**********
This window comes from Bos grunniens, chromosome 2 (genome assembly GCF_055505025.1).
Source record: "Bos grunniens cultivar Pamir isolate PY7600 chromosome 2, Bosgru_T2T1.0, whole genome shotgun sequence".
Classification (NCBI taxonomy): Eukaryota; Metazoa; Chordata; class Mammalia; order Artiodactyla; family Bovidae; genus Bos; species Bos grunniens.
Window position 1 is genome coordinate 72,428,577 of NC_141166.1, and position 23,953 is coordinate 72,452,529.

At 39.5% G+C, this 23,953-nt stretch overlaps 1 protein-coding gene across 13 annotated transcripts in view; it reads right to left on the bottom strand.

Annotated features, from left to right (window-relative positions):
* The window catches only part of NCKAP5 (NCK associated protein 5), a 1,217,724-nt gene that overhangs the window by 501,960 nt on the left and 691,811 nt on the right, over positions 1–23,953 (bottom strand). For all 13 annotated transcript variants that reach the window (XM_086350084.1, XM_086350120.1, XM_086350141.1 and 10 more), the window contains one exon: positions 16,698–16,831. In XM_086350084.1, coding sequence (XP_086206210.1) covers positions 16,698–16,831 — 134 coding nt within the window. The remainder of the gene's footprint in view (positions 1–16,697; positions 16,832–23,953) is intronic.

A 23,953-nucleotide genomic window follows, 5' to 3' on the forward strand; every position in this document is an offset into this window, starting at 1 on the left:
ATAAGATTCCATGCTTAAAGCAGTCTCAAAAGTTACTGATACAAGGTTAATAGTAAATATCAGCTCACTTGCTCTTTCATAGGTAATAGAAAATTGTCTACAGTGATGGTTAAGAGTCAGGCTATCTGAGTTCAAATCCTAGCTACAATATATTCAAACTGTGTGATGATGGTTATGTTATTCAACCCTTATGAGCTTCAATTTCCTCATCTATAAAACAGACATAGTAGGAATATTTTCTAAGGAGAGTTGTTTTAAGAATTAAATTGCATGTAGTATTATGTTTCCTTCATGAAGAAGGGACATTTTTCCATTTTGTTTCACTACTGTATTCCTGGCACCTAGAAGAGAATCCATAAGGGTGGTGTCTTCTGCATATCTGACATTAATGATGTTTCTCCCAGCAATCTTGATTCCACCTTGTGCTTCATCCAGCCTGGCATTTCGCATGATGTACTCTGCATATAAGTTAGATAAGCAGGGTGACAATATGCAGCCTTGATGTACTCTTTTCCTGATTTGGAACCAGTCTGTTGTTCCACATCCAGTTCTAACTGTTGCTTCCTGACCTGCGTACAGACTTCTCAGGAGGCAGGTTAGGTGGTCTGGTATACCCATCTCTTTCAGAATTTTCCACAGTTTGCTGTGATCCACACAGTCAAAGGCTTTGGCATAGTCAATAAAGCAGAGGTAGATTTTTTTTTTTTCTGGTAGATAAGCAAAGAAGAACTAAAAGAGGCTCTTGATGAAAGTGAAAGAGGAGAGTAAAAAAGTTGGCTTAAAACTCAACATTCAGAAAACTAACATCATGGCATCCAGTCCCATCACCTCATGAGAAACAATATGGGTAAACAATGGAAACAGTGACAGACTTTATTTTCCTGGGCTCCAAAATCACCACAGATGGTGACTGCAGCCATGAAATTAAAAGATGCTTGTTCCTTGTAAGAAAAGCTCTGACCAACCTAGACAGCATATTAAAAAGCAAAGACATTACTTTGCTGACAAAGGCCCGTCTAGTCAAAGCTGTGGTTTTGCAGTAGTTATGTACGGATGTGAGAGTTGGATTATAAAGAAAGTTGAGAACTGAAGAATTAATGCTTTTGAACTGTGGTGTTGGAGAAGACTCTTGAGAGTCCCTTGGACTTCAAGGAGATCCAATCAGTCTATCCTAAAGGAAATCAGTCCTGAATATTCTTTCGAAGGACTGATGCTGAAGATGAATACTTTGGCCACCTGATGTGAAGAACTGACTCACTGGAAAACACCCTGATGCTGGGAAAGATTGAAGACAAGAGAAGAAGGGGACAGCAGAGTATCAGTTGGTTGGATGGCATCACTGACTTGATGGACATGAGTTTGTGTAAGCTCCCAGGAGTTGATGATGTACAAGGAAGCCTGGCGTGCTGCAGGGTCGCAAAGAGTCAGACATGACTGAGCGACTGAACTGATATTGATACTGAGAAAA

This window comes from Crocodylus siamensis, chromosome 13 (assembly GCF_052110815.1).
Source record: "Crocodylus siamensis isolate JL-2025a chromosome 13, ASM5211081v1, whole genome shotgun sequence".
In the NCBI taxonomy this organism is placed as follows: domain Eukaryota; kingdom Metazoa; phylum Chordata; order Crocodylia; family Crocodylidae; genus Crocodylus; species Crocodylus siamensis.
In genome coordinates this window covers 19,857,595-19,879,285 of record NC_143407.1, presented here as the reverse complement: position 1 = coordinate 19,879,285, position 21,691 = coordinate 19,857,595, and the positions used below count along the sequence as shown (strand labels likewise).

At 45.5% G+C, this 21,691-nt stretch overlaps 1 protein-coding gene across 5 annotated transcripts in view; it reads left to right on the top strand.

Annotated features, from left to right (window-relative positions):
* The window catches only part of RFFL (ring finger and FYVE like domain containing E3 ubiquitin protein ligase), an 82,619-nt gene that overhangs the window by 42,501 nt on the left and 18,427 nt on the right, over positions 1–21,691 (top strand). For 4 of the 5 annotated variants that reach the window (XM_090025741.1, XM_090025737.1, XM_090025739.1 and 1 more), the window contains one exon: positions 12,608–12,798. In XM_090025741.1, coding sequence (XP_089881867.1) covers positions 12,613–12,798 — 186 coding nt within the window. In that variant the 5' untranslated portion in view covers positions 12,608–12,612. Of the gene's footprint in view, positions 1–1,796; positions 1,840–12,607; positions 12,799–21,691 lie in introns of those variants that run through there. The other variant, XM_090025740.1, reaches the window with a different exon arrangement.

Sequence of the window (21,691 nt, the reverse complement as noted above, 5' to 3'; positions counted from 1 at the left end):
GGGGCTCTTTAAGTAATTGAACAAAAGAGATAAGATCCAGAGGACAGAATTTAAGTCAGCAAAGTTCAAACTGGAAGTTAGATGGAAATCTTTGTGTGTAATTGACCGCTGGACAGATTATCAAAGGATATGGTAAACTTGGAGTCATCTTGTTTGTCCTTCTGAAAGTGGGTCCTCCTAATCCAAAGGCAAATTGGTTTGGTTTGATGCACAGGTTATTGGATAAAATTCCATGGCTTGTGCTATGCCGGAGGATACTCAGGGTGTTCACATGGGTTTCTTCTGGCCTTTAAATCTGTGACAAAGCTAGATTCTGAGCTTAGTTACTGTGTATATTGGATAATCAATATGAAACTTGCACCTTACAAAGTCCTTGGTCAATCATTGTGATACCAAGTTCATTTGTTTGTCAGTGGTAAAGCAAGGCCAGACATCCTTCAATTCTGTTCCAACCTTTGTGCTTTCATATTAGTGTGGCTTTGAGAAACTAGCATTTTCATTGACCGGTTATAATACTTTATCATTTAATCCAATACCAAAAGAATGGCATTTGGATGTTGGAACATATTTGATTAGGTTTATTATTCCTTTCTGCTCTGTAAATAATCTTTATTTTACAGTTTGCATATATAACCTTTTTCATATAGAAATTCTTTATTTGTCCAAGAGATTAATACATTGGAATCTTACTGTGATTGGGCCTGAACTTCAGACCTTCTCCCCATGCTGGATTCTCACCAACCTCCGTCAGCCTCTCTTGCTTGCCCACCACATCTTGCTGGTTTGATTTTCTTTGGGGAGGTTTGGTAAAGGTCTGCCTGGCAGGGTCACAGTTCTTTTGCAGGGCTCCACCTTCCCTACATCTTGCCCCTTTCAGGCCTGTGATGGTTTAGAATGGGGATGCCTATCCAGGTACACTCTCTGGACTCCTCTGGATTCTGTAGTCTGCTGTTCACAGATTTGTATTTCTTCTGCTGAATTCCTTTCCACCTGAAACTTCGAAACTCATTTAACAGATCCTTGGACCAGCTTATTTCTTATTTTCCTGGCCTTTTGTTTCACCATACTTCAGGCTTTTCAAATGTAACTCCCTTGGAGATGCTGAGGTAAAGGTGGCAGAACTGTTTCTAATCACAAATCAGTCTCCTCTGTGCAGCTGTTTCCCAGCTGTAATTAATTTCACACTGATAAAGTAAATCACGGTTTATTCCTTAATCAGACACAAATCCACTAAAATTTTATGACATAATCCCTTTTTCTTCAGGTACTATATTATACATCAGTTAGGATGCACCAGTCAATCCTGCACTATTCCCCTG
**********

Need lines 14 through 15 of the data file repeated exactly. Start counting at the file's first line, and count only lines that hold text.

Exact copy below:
At 45.5% G+C, this 21,691-nt stretch overlaps 1 protein-coding gene across 5 annotated transcripts in view; it reads left to right on the top strand.

Annotated features, from left to right (window-relative positions):